Russo involved a bench trial. This case thus presents an added complexity, i.e., a judgment as to how the jury might have reacted had the exculpatory witnesses appeared before it. We are convinced that the trial court erred by its summary devaluation of the affiants' credibility. While it is true that the affiants were either friends, associates, or relatives of defendant, their accounts provided a plausible version of the transaction and its aftermath that should not have been so lightly dismissed.
We add that while some of the proffered testimony may include inadmissible hearsay, the competency of the evidence can best be resolved at the remand hearing. We note, however, that we are wholly unpersuaded by the State's blanket claim that the parol evidence rule bars admission of testimony concerning terms at variance with the 1985 written contract. The prosecutor's insistence that the evidence is barred by the parol evidence rule misconceives the essential function of that principle and further "blur[s] the distinctions between civil and criminal proceedings." State v. Damiano, 322 N.J. Super. 22, 54 (1999), certif. denied, 163 N.J. 396 (2000). It is perfectly obvious that the parol evidence rule is entirely inappropriate here. Ibid. Beyond this, even if the rule were to be applied in the criminal sphere, it would not preclude admission of the proffered evidence. The sketchy 1985 written contract was clearly not intended to serve as an integrated agreement embracing all of the promises and obligations of the parties.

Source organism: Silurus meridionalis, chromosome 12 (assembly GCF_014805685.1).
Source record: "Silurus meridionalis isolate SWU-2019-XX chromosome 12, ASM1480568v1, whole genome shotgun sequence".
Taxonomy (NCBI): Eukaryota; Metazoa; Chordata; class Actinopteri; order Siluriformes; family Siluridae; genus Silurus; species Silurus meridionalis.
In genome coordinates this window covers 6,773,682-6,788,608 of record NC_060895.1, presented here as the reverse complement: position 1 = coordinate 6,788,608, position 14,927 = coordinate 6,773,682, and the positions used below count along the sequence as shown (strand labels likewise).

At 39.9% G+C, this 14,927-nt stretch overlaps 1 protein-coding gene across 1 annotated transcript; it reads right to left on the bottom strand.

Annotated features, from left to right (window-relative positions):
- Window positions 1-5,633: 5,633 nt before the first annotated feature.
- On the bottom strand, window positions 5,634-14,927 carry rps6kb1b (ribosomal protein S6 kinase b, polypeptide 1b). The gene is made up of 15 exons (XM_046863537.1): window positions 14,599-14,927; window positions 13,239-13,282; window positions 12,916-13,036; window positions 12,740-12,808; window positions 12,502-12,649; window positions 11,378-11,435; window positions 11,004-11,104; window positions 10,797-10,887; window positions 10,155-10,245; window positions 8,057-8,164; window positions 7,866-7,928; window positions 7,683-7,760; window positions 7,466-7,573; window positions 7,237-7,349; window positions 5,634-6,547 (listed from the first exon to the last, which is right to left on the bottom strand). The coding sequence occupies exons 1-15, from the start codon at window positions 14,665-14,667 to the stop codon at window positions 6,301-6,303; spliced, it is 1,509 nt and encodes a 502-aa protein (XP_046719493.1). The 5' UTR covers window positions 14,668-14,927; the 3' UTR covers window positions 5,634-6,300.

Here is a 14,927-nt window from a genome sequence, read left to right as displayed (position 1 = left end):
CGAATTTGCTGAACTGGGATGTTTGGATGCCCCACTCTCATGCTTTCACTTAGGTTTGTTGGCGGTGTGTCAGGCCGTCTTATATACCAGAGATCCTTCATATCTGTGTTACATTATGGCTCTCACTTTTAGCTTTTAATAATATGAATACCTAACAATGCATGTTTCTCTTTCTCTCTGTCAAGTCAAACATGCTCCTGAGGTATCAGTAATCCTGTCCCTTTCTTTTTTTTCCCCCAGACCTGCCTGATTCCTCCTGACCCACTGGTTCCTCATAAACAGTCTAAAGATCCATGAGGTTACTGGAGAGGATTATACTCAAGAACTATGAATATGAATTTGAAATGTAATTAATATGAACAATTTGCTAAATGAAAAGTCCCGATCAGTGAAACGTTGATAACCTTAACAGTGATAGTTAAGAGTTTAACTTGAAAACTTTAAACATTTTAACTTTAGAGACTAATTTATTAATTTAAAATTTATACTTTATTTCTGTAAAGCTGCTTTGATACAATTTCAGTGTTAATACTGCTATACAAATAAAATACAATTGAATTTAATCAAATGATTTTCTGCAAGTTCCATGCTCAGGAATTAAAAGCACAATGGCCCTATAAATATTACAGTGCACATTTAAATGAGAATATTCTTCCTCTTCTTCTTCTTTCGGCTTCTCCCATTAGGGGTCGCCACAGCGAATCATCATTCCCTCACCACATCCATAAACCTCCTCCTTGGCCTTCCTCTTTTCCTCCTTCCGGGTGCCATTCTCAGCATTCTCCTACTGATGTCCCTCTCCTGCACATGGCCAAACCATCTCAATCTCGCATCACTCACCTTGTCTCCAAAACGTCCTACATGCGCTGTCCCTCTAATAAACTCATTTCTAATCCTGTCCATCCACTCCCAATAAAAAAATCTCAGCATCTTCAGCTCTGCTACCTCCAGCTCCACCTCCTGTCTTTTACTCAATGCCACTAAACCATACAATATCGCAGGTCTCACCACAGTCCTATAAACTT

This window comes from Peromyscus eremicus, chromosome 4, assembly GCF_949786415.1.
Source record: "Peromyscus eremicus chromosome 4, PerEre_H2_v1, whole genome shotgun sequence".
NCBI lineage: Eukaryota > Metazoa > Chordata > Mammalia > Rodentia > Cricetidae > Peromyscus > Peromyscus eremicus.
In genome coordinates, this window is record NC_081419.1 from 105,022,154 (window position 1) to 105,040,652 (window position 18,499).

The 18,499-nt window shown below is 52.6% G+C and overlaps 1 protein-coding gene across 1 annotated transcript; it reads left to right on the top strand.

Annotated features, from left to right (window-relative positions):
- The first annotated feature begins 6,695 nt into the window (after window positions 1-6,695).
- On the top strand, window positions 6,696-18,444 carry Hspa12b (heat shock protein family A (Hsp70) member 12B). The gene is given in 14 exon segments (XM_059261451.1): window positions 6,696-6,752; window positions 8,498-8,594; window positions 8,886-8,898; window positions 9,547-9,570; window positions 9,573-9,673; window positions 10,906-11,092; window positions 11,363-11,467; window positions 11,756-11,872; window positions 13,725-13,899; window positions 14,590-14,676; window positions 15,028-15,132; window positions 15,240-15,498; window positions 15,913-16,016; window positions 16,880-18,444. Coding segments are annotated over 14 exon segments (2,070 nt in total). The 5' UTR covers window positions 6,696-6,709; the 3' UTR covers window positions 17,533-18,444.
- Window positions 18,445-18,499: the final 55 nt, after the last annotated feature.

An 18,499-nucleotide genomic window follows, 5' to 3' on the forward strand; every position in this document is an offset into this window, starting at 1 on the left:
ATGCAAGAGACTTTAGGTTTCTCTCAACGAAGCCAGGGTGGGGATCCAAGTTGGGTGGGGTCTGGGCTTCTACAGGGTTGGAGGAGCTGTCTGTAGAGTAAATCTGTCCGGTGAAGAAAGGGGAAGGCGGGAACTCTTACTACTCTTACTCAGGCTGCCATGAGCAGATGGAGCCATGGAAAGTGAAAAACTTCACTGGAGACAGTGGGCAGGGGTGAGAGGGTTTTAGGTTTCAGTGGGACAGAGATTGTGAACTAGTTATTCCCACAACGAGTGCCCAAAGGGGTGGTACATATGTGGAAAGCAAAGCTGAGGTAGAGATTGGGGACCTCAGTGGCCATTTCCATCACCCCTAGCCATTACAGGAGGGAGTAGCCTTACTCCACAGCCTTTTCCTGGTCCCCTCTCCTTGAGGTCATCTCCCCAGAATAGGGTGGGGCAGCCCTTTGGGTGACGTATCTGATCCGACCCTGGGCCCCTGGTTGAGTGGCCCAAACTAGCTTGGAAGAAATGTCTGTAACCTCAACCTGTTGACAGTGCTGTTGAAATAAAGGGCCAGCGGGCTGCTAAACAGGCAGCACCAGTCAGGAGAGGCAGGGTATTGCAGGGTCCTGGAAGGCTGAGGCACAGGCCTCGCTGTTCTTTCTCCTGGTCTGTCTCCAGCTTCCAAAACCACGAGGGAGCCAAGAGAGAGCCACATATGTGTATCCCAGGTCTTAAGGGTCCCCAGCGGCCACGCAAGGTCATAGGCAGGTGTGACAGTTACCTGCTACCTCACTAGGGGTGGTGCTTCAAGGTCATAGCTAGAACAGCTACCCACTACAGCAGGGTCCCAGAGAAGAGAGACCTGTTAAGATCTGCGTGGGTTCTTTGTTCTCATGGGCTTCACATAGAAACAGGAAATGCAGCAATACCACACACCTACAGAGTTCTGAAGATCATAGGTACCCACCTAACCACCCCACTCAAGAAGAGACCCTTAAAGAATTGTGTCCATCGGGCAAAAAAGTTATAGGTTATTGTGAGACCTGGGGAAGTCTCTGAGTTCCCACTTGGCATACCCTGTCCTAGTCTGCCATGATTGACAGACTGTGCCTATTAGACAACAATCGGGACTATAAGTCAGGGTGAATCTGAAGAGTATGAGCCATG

We thus conclude that defendant is entitled to an evidentiary hearing on his claim of ineffective assistance of counsel. The affiants should be permitted to testify at the remand proceedings. They should be subject to cross-examination. The parties should further explore the reason or reasons why the affiants were not called as witnesses. If the proffered testimony generates a reasonable probability that the result of the proceedings would have been different had the exculpatory witnesses been presented and that trial counsel was ineffective, a new trial must be granted.
The order denying defendant's motion for a new trial is reversed and the matter is remanded for proceedings consistent with this opinion. The remanded proceedings should be completed on or before sixty days from the date of the filing of this opinion. We retain jurisdiction.